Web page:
Thanking Our Artists

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By Zoë Bartlett, Administrative Assistant, and Laurie Loftus, Director of Institutional Giving

When Gloria Unti started the Workshop in 1965, she did so with one goal in mind: to provide creative outlets to socially and economically disadvantaged youth who were otherwise shut out from opportunities to participate in arts programs. Because the course of her life was altered through her discovery of dance, Gloria understood firsthand just how transformative art can be, and she pioneered a method that placed young artists at the center of a socially engaged and critical practice. Today, the Workshop continues her mission of closing the arts education gap by providing accessible, social justice-informed arts education to marginalized youth in the Bay Area.

We see our artists as keepers of the flame, and we continue to be amazed at the energy and passion for learning our teaching artists exhibit. Since Gloria’s founding of the Workshop, we have had the pleasure of working with artists who actively dedicate themselves to promoting youth empowerment through creative expression. So we wanted to take a moment to appreciate our artists, both old and new, who have been on the front lines of serving and supporting our kids. Now, more than ever, we know how important it is to provide youth with positive forces of change, and that’s exactly how we view our artists.

We also wanted to take this opportunity to warmly welcome Christine Armand, Lara D’Emilio, Heather June Gibbons, Elizabeth Jennings, and Nicole Jost, who have recently joined our team of artists.

You can learn more about our artists here.

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Meet New Staff: Allison Thompson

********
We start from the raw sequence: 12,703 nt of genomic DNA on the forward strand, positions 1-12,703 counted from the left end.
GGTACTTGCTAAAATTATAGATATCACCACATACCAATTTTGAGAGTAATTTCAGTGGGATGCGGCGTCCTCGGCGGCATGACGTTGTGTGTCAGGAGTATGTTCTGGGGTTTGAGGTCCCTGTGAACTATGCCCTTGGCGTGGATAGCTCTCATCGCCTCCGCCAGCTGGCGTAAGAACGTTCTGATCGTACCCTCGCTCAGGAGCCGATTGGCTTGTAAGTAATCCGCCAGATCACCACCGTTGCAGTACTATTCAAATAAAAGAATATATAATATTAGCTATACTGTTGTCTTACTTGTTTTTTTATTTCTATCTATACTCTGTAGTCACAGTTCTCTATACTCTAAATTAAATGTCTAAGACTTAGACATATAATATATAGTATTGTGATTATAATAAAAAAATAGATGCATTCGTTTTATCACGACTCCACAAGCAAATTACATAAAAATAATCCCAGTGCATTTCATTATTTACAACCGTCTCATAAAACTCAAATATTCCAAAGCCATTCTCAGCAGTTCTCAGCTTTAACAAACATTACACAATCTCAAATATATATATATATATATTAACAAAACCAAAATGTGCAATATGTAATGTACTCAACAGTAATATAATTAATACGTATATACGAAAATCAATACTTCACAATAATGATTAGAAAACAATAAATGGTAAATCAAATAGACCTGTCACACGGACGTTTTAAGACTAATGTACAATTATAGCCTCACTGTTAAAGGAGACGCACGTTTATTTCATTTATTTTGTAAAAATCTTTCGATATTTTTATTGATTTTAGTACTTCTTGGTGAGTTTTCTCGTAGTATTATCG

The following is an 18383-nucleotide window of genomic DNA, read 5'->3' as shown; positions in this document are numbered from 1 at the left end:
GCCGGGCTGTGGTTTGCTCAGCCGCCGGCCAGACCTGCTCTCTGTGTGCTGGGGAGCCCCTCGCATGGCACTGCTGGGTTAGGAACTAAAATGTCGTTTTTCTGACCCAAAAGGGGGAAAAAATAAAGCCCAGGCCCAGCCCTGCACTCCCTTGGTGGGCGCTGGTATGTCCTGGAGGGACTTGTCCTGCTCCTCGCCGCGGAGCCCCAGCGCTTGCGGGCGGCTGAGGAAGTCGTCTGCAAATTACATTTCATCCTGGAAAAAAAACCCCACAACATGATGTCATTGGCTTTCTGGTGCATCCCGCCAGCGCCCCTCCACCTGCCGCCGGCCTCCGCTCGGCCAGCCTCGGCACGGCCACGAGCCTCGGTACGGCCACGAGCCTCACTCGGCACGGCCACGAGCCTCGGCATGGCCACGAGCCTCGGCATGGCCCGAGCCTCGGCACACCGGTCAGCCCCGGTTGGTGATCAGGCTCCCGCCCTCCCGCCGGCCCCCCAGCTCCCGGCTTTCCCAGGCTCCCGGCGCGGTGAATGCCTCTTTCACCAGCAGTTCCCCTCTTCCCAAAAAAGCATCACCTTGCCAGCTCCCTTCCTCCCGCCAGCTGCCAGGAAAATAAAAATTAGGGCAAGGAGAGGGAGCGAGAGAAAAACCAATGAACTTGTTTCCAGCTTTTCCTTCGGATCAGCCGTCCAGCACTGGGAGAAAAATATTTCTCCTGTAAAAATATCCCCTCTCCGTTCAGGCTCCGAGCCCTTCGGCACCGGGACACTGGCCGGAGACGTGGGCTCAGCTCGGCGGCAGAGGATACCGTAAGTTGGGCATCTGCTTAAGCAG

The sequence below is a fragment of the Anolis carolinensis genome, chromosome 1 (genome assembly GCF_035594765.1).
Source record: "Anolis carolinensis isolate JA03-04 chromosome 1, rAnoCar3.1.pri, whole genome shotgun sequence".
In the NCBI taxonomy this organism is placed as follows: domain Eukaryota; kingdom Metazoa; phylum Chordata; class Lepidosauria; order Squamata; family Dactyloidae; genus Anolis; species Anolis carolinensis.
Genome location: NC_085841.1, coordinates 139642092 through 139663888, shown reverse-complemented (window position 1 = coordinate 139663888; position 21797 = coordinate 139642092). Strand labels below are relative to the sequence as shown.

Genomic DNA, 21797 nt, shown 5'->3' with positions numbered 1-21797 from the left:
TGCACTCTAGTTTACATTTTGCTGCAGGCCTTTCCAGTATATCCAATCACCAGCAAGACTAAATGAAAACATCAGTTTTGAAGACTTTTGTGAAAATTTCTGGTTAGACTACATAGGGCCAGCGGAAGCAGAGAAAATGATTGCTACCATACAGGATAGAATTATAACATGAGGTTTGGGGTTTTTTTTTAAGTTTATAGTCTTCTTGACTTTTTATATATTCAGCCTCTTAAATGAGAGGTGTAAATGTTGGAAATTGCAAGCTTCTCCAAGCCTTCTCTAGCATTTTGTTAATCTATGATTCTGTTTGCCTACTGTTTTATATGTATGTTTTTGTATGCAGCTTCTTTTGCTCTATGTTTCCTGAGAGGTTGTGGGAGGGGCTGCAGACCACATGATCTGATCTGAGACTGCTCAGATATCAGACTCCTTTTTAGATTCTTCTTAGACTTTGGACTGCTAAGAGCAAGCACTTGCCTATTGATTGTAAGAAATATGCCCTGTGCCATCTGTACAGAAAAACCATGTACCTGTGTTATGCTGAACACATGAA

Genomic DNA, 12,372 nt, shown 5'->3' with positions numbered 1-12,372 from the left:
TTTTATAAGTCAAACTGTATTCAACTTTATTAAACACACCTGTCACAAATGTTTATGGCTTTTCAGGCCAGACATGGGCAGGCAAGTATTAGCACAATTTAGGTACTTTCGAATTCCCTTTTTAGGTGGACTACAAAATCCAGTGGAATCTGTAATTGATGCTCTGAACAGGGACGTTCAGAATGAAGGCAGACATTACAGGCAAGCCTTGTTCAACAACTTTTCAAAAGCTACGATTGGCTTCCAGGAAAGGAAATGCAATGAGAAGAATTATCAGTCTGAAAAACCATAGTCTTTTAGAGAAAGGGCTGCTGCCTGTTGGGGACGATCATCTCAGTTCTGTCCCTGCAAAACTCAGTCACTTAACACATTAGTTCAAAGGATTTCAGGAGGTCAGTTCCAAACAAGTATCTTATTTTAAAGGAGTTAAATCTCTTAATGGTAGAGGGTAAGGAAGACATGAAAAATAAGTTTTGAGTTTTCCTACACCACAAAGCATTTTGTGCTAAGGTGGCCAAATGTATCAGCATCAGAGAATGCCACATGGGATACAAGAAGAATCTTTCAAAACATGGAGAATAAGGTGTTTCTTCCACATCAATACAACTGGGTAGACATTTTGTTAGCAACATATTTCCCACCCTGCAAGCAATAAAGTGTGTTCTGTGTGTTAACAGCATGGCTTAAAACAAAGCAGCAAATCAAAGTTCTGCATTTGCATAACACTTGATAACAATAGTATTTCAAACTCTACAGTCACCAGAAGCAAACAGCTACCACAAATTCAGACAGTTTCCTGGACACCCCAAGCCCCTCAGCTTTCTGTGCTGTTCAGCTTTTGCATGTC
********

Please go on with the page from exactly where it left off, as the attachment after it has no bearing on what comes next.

By Zoë Bartlett, Administrative Assistant

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Allison Thompson, Director of Individual Giving

We would like to welcome Allison Thompson, our new Director of Individual Giving! While she entered the scene in the hectic beginning stages of our 2016 Fall Campaign, Allison quickly invested in the mission of the Workshop.

In this newsletter, Allison discusses how she came to the Workshop, what her experience has been like, and what she envisions for the Workshop.

What brought you to the Workshop?

I was very fortunate that the public school district I grew up in was very committed to the performing arts, and I learned so much about leadership, teamwork, self-discipline, and self-expression through my time as a pianist, flautist, drum major, and Queen Band Geek in high school. When I decided to formally pursue a career in the performing arts, my goal was always to make sure that kids have access to arts education in school so they too have the potential to discover a passion in life, or at the very least learn skills that will help them to be successful in the workplace and beyond. I never dreamed I would find myself at such a warrior of an organization as the Workshop, one that is more passionate and protective of all the same things I am, and I couldn’t be more honored to be to a part of the family.

What has been your most memorable moment working on the Fall Campaign?

The Fall Campaign has been my first glimpse into the community of the Workshop. From new major donors setting the stage for a successful campaign, to so many who have been steadily and continuously giving for more than twenty years, to donors who hadn’t given in years and gave a gift again, to our Board who has set higher goals for their own personal fundraising around the campaign, I have been beyond impressed and inspired by the commitment of the Workshop family. And also slightly intimidated! But I can’t wait to meet everyone in our community and hear everyone’s stories.

The Workshop has been working with students in the Bay Area for over 50 years and has a rich history of youth empowerment, social justice, and community building. What are your hopes and aspirations for the Workshop’s next 50 years?

That’s a tough question when I’ve only been here six weeks! I’m quickly learning that because the work we do is in schools, largely behind-the-scenes, and without a performance product like a ballet or play for people to engage with, our visibility to the general Bay Area community is rather low. One of my hopes for the next 50 years is that when someone says ‘The Workshop’ in casual conversation, just as they might ‘the symphony’ or ‘the opera’, everyone in that conversation already knows who we are and what we do, without question. And if I’m really dreaming big, has already made a $5000 gift that year!

Because You Moved Us: An Update on the Fall Campaign

By Christina Magaña, Development Associate